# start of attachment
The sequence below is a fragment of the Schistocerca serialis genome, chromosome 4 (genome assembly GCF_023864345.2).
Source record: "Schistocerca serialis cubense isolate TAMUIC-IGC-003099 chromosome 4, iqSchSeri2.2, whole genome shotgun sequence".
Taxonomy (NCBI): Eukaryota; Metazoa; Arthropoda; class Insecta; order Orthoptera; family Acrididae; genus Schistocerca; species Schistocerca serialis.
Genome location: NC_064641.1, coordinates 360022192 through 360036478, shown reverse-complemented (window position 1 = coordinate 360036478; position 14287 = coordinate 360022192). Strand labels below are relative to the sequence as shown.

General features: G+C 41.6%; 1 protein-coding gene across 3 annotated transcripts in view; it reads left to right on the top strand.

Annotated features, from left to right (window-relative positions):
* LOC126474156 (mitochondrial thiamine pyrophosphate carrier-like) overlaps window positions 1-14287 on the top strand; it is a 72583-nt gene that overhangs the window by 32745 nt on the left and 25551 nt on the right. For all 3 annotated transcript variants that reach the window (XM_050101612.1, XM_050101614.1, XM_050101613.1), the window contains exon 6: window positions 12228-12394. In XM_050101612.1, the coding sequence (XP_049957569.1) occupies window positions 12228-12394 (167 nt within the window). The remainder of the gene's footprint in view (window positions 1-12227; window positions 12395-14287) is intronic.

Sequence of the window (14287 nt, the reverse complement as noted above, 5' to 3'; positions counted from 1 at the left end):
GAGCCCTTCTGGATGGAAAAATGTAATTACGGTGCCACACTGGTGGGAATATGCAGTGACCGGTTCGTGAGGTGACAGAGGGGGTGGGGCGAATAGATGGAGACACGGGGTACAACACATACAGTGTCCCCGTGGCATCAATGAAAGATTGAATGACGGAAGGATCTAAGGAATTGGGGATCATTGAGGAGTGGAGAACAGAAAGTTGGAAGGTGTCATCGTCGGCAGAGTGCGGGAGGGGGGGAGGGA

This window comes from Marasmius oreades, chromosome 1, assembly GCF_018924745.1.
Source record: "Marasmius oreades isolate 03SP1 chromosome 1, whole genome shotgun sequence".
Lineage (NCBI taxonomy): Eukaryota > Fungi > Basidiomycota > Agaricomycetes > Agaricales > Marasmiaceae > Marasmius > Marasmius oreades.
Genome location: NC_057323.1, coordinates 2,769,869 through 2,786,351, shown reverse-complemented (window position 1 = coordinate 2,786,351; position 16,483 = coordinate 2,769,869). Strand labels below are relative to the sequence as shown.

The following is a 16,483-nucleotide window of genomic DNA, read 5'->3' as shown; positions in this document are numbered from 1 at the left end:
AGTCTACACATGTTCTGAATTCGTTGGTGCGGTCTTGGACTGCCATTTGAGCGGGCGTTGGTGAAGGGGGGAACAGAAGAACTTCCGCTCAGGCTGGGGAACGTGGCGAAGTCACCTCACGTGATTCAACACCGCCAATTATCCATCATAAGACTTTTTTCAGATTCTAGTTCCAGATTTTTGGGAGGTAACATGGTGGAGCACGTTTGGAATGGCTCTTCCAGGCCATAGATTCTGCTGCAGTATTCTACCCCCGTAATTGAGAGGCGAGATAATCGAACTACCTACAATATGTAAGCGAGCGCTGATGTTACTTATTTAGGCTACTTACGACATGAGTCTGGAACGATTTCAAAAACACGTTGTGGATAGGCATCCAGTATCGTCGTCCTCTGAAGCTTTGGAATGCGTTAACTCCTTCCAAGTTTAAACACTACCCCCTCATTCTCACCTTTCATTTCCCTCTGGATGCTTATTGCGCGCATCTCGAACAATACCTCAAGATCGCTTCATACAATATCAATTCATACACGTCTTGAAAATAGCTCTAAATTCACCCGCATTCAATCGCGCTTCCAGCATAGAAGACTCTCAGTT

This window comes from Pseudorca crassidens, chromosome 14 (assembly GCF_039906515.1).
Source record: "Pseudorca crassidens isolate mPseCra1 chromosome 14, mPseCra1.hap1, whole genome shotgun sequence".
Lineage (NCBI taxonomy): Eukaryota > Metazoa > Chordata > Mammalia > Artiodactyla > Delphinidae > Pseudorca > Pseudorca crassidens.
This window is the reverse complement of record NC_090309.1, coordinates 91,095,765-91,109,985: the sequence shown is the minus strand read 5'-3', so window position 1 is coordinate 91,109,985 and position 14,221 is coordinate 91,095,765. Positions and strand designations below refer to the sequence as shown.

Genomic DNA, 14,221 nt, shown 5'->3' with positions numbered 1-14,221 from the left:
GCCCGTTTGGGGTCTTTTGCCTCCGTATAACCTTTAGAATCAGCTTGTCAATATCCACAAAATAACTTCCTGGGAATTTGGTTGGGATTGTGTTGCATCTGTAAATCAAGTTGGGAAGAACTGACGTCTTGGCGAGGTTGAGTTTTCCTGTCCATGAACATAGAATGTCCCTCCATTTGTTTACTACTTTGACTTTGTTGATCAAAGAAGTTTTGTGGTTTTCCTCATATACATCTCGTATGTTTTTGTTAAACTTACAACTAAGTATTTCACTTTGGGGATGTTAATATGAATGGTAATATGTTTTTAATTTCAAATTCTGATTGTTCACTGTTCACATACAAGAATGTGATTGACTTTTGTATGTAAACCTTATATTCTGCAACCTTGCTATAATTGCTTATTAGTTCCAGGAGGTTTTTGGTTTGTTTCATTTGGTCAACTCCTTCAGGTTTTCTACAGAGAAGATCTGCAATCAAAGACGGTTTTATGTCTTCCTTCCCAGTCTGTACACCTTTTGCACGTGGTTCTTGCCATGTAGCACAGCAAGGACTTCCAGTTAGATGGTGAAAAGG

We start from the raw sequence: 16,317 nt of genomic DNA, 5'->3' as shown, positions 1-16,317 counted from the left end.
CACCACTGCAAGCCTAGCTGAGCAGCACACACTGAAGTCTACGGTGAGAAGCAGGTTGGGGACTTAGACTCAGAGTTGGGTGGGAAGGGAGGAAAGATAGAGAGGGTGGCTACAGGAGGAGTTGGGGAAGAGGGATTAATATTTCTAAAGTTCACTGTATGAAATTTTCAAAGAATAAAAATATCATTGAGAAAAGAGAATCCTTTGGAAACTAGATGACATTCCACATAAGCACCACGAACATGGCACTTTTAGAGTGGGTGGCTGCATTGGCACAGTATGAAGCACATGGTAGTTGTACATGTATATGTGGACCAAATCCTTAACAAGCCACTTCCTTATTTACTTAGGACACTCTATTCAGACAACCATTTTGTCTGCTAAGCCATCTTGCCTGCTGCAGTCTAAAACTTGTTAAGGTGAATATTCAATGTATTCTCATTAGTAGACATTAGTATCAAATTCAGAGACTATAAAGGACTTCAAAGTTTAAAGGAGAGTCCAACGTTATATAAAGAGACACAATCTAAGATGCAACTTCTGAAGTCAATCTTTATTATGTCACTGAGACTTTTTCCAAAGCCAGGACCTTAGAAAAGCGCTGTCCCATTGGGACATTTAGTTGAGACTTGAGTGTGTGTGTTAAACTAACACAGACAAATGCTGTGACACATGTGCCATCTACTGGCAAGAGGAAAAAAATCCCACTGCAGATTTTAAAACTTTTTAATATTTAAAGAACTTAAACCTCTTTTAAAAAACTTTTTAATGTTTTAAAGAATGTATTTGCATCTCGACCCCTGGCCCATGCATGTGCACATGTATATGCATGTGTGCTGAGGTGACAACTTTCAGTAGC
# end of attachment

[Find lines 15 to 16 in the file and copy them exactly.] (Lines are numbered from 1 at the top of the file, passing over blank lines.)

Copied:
AGTCTACACATGTTCTGAATTCGTTGGTGCGGTCTTGGACTGCCATTTGAGCGGGCGTTGGTGAAGGGGGGAACAGAAGAACTTCCGCTCAGGCTGGGGAACGTGGCGAAGTCACCTCACGTGATTCAACACCGCCAATTATCCATCATAAGACTTTTTTCAGATTCTAGTTCCAGATTTTTGGGAGGTAACATGGTGGAGCACGTTTGGAATGGCTCTTCCAGGCCATAGATTCTGCTGCAGTATTCTACCCCCGTAATTGAGAGGCGAGATAATCGAACTACCTACAATATGTAAGCGAGCGCTGATGTTACTTATTTAGGCTACTTACGACATGAGTCTGGAACGATTTCAAAAACACGTTGTGGATAGGCATCCAGTATCGTCGTCCTCTGAAGCTTTGGAATGCGTTAACTCCTTCCAAGTTTAAACACTACCCCCTCATTCTCACCTTTCATTTCCCTCTGGATGCTTATTGCGCGCATCTCGAACAATACCTCAAGATCGCTTCATACAATATCAATTCATACACGTCTTGAAAATAGCTCTAAATTCACCCGCATTCAATCGCGCTTCCAGCATAGAAGACTCTCAGTT

This window comes from Pseudorca crassidens, chromosome 14 (assembly GCF_039906515.1).